Following the delay of his album, J. Cole has released a free 5-track EP entitled “Truly Yours” that will surely work to both curb frustration of fans and fuel their anticipation for the rapper’s sophomore release “Born Sinner”. Without the pressure to produce a radio-friendly jam, Cole’s “Truly Yours” EP finds Cole rapping over familiarly soulful, mellow beats and delivering the type of music that landed him the opportunity to become the first artist signed to Jay- Z’s Rocnation.
“Truly Yours” opens up with a poignant, nostalgic jazz number entitled “Can I Holla At Ya”. Over the course of just over four minutes, Cole addresses his feelings for an ex-love, his no-show father, and a friend he’s fallen out grace with. During the emotionally-charged highlight of the song, Cole’s normally boastful self gives way to tangible vulnerability, “And time revealed, she feels that she settled too soon/While she see me go for mines and she admire that/ We speak about time as if we could just buy it back/If only it was that simple/ damn I miss you”.
On “Can I Holla at You’s” jazzy counterpart, “Stay”, J. Cole bounces between pondering running from the law, the ethics on infidelity, and fleeing his hometown to pursue his rap career,consequently leaving his mother all alone. It’s a rather unfocused track, but it highlights Cole’s ability to draw his listeners in to his music, even if they’ve never had to contemplate fleeing the country to evade law enforcement.
“Tears for ODB”, an apparent ode to fallen Wu-Tang Clan member Old Dirty Bastard is the highlight of the EP. While only directly mentioning ODB in the first line, Cole evokes ODB’s name not to celebrate his life, but as a warning to those who may look up to and glorify the “hood life” ODB led. “Drug-induced poetry/What’s the use” Cole argues. Motivated by the perception he’ll never “know how sittin’ comfy on that Oprah seat feels “, Cole raps “I’m just tryna make it” on the chorus, continuing, “Straight up – aye, any chance I’ma take it”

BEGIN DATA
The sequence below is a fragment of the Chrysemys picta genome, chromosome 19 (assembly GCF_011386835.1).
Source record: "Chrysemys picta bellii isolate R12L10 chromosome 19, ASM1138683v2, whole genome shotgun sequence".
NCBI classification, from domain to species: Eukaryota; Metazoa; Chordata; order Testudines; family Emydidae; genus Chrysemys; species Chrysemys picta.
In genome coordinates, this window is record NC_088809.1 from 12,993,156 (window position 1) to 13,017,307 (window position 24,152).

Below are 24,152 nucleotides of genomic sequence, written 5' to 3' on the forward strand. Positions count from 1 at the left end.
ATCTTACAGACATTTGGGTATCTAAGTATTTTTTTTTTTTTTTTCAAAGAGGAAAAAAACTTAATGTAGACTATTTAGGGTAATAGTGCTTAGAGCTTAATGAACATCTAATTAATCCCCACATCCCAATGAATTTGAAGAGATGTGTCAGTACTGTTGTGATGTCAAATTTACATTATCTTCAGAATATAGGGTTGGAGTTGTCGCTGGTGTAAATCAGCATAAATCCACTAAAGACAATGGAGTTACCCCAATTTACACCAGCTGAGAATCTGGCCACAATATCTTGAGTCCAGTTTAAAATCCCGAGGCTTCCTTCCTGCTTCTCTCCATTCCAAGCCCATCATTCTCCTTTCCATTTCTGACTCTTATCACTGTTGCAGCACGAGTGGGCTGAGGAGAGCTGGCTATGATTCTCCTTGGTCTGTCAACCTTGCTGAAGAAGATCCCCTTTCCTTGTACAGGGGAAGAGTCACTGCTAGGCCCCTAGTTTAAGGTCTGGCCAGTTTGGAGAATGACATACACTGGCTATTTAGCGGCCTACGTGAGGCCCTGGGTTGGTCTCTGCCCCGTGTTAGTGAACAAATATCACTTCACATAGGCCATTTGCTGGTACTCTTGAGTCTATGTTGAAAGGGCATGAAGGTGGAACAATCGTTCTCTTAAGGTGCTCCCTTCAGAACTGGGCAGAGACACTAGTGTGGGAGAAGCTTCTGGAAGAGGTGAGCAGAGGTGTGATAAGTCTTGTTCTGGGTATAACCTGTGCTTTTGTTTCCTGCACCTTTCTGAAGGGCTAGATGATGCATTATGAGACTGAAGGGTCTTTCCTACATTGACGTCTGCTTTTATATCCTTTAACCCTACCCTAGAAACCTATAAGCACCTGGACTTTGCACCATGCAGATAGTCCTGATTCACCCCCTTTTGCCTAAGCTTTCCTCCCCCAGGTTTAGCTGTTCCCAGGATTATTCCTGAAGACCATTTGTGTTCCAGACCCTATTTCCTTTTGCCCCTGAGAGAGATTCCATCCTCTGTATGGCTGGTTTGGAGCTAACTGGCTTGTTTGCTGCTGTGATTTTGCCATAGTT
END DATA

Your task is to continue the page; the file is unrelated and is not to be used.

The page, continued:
J. Cole’s return to making music should appeal to even the most fickle of Hip-Hop fans. Hip-Hop is better when J. Cole is releasing music and “Truly Yours” acts only as an affirmation of this. Even when Cole finds himself rapping about hustling, as he does in the first verse of “Crunch Time”, he does it with an elegance and intelligence matched only by the likes of a Jay-Z or Nas. More impressive yet, Cole’s ability to story tell allows him to shift between bringing his listener’s from the point of view of a desperate hustler to the struggles of a single mother without lifting a finger or making his records feel forced. While most rappers would fear releasing an EP this strong months before the release of their actual album, Cole’s done just that, and if that isn’t an indicator of the great things to come from J. Cole and “Born Sinner”, I don’t know what is.